Muck

Muck is a build tool for data analysis projects. Given a target (a file to be built), it looks in the current directory tree for a source file with a matching name, determines its static dependencies, recursively builds those, and then builds the target, possibly building additional dynamic dependencies as necessary. For example, if we ask Muck to build some.txt, it will run any source file with some.txt as a prefix, e.g. some.txt.py, some.txt.sh, or some.txt.md (there must be a single source candidate). If some.txt.py opens data.txt, Muck will suspend the execution of the process and update data.txt.

Unlike Make and other traditional build systems, Muck does not use a "makefile". Instead, Muck determines the dependencies of a given file using static analysis and runtime interposition of the Unix open system call. With Muck, programmers can organize projects into discrete steps with arbitrary file dependencies between them. When the source code for a particular step changes, Muck will rebuild that step and all dependent ("downstream") steps, but will not redo any work that is not affected by the change. This incremental rebuild behavior speeds up the development process and helps prevent errors due to stale product files.

Muck is most useful for projects where the various products can be given descriptive, discrete names. It is less useful for problems that can be framed as processing a continuous stream of inputs; these are better served by an application server.

Getting Started

Muck is a work in progress. I encourage people to try it out, with the caveat that it is not yet entirely stable. If you run into issues, I am more than happy to help you work through them. The project is hosted at https://github.com/gwk/muck, with documentation at https://gwk.github.io/muck. To get started, read the "Installation" section.

License

All of the source code and documentation is dedicated to the public domain under CC0: https://creativecommons.org/.publicdomain/zero/1.0/.

Status

Muck is still in development. Currently it only runs on Mac OS, but Linux support is coming soon. It has been used for a variety of experimental projects, but more work is needed to make it production-ready. In particular, Linux support has recently fallen behind, and the test suite and documentation need improvement.

Issues

Please file any bugs, questions, or comments at https://github.com/gwk/muck/issues.

Installation

Python 3.6

Muck requires Python 3.6. (In the future it will support running project scripts in any available version).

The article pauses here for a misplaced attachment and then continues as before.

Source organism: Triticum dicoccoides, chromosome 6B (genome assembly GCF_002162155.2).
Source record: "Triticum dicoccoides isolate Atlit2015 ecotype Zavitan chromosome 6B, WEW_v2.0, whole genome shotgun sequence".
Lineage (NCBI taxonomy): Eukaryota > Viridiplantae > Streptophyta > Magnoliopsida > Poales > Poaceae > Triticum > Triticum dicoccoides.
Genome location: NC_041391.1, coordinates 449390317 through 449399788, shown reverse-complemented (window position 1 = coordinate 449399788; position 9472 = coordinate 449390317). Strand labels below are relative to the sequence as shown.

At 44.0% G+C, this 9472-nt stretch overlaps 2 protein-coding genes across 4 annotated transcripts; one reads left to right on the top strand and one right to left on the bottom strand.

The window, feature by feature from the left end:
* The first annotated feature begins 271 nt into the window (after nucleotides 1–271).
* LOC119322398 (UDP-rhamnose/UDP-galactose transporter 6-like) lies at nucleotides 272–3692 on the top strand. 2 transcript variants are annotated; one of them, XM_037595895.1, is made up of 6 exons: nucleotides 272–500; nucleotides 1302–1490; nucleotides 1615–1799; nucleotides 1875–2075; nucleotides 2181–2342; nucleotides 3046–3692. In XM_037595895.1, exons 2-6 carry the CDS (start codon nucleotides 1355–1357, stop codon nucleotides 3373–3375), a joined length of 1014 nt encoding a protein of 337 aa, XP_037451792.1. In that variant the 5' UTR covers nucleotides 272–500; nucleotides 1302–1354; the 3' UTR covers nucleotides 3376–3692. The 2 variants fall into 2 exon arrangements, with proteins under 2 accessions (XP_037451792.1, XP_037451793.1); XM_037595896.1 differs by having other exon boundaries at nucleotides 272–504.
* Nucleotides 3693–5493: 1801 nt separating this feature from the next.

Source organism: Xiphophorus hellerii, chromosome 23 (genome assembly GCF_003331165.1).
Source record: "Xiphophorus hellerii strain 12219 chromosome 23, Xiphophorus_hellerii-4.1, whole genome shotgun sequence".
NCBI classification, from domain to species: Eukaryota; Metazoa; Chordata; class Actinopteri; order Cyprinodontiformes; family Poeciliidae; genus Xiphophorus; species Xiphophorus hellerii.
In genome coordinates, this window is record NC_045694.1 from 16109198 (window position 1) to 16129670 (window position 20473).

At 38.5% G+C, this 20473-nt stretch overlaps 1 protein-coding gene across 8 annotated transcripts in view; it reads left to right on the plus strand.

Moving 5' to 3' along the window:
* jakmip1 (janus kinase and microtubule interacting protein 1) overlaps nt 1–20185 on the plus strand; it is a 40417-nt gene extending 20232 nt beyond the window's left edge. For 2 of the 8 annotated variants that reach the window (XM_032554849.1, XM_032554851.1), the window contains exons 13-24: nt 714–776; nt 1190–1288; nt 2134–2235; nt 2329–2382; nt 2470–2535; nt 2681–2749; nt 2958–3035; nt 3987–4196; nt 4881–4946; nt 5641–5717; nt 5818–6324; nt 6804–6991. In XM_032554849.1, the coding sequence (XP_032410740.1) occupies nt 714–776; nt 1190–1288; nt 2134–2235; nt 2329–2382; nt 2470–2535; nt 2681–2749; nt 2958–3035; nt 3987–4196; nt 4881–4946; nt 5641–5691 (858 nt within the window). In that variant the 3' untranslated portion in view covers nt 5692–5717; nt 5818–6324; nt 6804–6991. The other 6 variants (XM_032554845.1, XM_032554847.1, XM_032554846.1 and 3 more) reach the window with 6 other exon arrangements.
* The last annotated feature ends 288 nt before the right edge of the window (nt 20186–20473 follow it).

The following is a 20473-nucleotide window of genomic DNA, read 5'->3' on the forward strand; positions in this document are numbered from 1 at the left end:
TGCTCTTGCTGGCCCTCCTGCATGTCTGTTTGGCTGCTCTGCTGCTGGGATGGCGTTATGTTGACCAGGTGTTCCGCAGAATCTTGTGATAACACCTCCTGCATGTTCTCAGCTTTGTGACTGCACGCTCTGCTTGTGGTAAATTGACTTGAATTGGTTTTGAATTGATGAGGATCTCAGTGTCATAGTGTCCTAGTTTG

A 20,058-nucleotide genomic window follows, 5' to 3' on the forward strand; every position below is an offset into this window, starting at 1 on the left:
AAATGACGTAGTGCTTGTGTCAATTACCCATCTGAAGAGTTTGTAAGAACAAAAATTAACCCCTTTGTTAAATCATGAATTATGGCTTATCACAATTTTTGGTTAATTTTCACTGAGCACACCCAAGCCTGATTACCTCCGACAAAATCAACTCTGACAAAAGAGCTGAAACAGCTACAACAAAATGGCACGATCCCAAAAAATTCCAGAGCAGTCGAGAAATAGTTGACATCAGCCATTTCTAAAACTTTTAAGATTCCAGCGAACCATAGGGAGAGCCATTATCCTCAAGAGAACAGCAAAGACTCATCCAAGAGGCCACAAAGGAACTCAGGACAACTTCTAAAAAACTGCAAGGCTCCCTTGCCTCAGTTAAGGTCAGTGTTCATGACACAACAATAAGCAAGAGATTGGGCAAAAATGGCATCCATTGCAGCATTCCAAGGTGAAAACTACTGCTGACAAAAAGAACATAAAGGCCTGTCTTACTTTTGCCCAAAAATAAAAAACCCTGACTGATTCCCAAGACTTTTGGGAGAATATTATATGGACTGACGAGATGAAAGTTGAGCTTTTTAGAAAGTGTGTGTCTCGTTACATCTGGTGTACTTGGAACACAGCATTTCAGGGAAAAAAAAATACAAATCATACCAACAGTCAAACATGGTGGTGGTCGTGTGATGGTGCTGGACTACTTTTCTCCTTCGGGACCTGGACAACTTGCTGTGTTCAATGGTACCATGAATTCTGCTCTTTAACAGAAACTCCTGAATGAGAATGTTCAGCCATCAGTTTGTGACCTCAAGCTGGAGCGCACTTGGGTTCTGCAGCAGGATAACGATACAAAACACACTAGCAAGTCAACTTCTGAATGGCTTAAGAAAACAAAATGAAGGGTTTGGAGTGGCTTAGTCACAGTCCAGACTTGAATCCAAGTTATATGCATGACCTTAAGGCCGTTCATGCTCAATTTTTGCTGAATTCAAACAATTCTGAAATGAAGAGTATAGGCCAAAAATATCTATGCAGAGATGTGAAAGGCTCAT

Git

To install the latest revision of Muck:

cd external # Or whatever directory you like to check out code. git clone git@github.com:gwk/muck.git # Clones the Muck repository. muck/update-subs.sh # Check out Muck's dependencies as git submodules. pip3 install -e muck # Install Muck from the repository in editable/development mode. Substitute `pip3.6` or other as appropriate.

Pip

Muck is available via the Python Package Index (PyPI), but due to ongoing development the published version is often out of date. Once Muck enters a more stable phase of development, users should install with pip3 install muck.

Troubleshooting

Once installed, muck should be available on the command line. If it is not, it may be that the PATH environment variable in your shell is not configured to point to console scripts installed by pip. Please open an issue and I am happy to help get you started.

Usage

muck takes a list of targets as command line arguments. If no targets are provided it defaults to index.html.
Given a target dir/stem.ext, muck tries to produce the target file using the following steps:

When a script is run, it is first analyzed by Muck for any static dependencies, which will be updated before running the script. Dependency analysis is limited to source languages that Muck understands. Additionally, Muck intercepts calls to open at the OS level, using DYLD_INSERT_LIBRARIES on macOS and eventually LD_PRELOAD on Linux. This information is used to calculate a complete dependency graph for arbitrary processes on the fly.

An Example

Suppose we want to produce a document that contains two charts, A and B. Each of these is derived from some data that we scrape from the web. A typical Muck project to achieve this would consist of four files:

This project has a dependency graph whose shape is essentially a diamond, with document.html at the root, and data.csv.py having no dependencies. Note that .wu files indicate a markup format called Writeup, similar to Markdown. Markdown support is in progress.

The programmer can build the document by invoking muck document.html on the command line. Muck will then take the following steps:

Credits

Muck is developed by George King, and was initially sponsored by the Tow Center for Digital Journalism. Professor Mark Hansen and the Brown Institute have supported this research since it began in 2015. Gabe Stein has collaborated on design and testing.